The Cleveland Jail story

During the summer of ’98, I had two jobs in Cleveland. During the day, I worked with kids and at night I threw boxes for RPS. On night after work, I drove out of the RPS driveway across the street into the gas station parking and then out on the street and was immediately stopped by a patrol car. I was sited for avoiding a traffic light and after running my license and my license coming up suspended I was arrested for driving on a suspended license.

I was not technically in the city of Cleveland but in one of the outer suburbs and as a result I was taking to a small city police station where I was processed and held. I would be eligible for bail in a couple hours and I had already called my mother who was going to bail me out so all I need to do was wait. There was no transferring me to the county or anything like that. Despite all of that, I was placed in a holding cell alone.

The cell was huge. The ceiling was like fifteen feet high and there was a bench along the far wall. There was no toilet or sink or anything like that in the cell. In fact, the only thing in the cell other than the bench was a small grate cover to what must have been a drain. I imagine that this cell was not always a cell and as I was sitting there trying to think of all the things this room could have been before it was a cell, my thoughts were interrupted by the arrival of a police officer.

“Give me your shoe laces and your belt,” he said.

“Are you serious?” I asked.

“For the safety of the prisoner, we are required to remove the prisoner’s shoe laces and belt.”

At this point I was tired and annoyed. I had worked all day at two jobs and instead of being at home resting, I was in jail for a computer error that the state of Georgia obviously was taking it’s sweet time correcting. The last thing I wanted to do was unlace my work boots. So I said,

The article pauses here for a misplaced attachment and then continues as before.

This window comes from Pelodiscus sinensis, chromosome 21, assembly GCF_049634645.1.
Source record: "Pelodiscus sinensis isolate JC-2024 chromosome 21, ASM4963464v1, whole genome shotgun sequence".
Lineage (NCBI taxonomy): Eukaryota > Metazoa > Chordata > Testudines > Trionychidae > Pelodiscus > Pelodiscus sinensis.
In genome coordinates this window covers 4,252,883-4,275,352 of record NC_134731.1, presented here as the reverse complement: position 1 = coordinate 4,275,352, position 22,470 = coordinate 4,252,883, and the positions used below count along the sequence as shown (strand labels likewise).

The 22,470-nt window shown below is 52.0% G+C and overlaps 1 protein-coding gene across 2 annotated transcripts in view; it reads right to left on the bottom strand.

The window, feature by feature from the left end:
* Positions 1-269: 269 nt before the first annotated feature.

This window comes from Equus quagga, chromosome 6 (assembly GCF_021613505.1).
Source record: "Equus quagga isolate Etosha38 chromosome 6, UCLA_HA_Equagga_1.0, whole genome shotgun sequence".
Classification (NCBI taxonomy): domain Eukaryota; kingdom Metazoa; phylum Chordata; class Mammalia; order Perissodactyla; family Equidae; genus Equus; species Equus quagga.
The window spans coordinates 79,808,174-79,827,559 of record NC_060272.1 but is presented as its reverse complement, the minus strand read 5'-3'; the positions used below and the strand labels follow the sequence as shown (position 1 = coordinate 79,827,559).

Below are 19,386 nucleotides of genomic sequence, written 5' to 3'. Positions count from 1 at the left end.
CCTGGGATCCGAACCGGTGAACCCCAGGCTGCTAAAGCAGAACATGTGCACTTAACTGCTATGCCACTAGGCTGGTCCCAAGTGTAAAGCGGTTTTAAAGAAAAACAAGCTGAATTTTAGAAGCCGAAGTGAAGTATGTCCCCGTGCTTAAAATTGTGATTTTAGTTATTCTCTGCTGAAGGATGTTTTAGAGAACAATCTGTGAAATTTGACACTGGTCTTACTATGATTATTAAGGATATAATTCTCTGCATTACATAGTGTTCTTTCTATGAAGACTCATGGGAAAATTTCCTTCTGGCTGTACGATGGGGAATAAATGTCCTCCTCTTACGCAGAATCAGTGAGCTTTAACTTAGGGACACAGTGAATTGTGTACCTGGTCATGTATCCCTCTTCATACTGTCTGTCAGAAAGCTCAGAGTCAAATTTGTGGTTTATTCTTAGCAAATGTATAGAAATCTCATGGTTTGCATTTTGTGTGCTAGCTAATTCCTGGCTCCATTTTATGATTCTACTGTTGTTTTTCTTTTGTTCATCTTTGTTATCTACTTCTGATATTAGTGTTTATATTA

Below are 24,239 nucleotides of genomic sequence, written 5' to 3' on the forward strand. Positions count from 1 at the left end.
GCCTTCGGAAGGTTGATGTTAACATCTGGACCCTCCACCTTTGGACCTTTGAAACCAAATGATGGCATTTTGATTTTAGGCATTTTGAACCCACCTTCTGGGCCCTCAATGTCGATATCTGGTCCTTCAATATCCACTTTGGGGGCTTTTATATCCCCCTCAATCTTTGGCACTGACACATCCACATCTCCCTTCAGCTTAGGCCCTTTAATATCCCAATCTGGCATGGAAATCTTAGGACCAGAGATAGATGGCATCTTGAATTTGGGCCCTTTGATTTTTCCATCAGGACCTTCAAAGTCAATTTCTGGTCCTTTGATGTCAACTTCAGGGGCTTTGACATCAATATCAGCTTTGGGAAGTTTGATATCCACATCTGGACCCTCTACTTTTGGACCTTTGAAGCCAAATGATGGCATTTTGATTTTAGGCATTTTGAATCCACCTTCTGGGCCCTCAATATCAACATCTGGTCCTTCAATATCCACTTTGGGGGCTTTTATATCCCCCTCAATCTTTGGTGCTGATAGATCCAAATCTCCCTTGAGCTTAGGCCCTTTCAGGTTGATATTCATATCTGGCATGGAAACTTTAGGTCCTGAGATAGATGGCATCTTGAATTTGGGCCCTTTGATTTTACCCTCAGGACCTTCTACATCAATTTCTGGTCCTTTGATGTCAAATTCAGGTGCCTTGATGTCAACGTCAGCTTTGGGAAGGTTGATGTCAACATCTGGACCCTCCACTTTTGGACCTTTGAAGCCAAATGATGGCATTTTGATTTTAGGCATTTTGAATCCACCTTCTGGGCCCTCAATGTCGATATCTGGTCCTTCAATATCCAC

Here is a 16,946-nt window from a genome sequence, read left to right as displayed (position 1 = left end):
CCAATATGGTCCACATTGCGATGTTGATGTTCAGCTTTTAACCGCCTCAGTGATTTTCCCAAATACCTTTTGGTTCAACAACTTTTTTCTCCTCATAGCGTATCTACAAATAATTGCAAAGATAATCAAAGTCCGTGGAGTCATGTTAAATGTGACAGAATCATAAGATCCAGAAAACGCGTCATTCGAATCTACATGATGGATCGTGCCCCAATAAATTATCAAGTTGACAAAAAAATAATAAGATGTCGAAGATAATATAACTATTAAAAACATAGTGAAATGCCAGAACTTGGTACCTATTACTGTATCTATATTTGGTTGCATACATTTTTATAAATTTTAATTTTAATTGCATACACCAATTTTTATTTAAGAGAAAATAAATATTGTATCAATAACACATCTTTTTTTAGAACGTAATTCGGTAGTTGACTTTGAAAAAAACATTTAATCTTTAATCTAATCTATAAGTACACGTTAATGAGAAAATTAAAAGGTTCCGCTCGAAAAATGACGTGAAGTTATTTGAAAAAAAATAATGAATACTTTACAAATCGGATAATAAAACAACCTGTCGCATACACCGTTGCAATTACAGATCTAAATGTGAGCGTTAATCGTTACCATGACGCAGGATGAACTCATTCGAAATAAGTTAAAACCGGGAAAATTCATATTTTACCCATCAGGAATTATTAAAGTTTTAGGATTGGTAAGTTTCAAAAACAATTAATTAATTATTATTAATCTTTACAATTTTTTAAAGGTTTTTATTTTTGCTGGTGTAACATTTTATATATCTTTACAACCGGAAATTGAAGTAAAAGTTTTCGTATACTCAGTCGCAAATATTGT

“Look, I’m here for driving on a suspended license. A license that isn’t really suspended but the information hasn’t reached the computers yet. So, there’s no need to worry. I’m not going to injury myself.”

“Sir,” the officer barked, “I need you to remove your shoelaces and belt and hand them to me now.”

“Look at this cell,” I said. “I’d have to tie the shoelaces to the grate on the floor then ties them around my neck then jump up in the air and hope I die before I come back down.”

The officer immediately covered his mouth with his hands to keep me from seeing him laugh. Through his hands he said that he was just doing his job and would I please give him my shoelaces and belt.

I unlaced my shoelaces and removed my belt and handed them to the officer. He took the items and left but I noticed that he didn’t close the cell door. A minute later, I heard him and another officer talking and then the other officer burst into laughter. A few minutes later, the first officer returned and asked me if I wanted to come out and watch television with him and the other officer.

We drank sodas and watched Law and Order and I listened to stories about local crimes in their small part of the country. By the time my mother arrived to bail me out, the three of us had made plans to hang out again sometime. When the officer handed me my shoelaces, he burst into laughter again and said he couldn’t wait to go home and tell his wife about that one.